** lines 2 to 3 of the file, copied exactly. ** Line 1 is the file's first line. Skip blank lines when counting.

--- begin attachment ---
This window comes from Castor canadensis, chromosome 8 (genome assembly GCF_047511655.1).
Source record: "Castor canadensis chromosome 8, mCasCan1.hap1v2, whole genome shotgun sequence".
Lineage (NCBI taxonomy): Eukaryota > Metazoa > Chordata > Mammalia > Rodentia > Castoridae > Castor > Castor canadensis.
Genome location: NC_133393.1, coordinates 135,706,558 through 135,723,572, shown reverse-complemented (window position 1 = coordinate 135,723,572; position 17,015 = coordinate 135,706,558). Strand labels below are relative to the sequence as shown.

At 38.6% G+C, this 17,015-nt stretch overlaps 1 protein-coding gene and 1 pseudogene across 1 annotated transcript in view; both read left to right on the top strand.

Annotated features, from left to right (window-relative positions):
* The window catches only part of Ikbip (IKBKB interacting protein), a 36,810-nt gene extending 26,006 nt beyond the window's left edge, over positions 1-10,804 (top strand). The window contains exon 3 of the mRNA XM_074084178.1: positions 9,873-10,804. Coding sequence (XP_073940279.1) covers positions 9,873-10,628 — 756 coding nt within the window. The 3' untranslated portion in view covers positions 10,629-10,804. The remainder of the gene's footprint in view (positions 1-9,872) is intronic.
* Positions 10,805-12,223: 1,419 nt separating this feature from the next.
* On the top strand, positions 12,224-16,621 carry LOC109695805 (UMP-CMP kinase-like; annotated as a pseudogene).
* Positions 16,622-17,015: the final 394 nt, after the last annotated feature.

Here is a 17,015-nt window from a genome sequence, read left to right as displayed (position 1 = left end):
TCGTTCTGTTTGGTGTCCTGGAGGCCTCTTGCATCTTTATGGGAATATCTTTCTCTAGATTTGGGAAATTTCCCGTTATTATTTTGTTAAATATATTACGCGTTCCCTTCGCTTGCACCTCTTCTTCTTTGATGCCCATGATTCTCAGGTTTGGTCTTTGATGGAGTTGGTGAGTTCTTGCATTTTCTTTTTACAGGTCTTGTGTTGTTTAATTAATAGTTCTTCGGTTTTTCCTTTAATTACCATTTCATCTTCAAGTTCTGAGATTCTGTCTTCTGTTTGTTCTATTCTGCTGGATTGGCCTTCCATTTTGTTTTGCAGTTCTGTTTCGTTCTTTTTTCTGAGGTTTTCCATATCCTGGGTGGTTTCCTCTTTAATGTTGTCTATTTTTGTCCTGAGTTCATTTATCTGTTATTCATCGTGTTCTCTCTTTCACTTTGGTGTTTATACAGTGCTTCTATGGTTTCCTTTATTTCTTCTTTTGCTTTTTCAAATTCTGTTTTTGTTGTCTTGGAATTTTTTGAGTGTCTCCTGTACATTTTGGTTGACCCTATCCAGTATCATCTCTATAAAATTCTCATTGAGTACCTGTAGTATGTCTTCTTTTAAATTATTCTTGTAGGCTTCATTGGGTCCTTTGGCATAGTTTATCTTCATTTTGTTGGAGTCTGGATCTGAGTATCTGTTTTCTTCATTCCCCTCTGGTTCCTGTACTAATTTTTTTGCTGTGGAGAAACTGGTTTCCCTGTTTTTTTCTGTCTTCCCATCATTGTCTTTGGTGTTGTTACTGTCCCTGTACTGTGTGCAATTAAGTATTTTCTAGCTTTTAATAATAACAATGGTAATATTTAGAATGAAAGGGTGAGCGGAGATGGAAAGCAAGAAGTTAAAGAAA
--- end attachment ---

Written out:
Source record: "Castor canadensis chromosome 8, mCasCan1.hap1v2, whole genome shotgun sequence".
Lineage (NCBI taxonomy): Eukaryota > Metazoa > Chordata > Mammalia > Rodentia > Castoridae > Castor > Castor canadensis.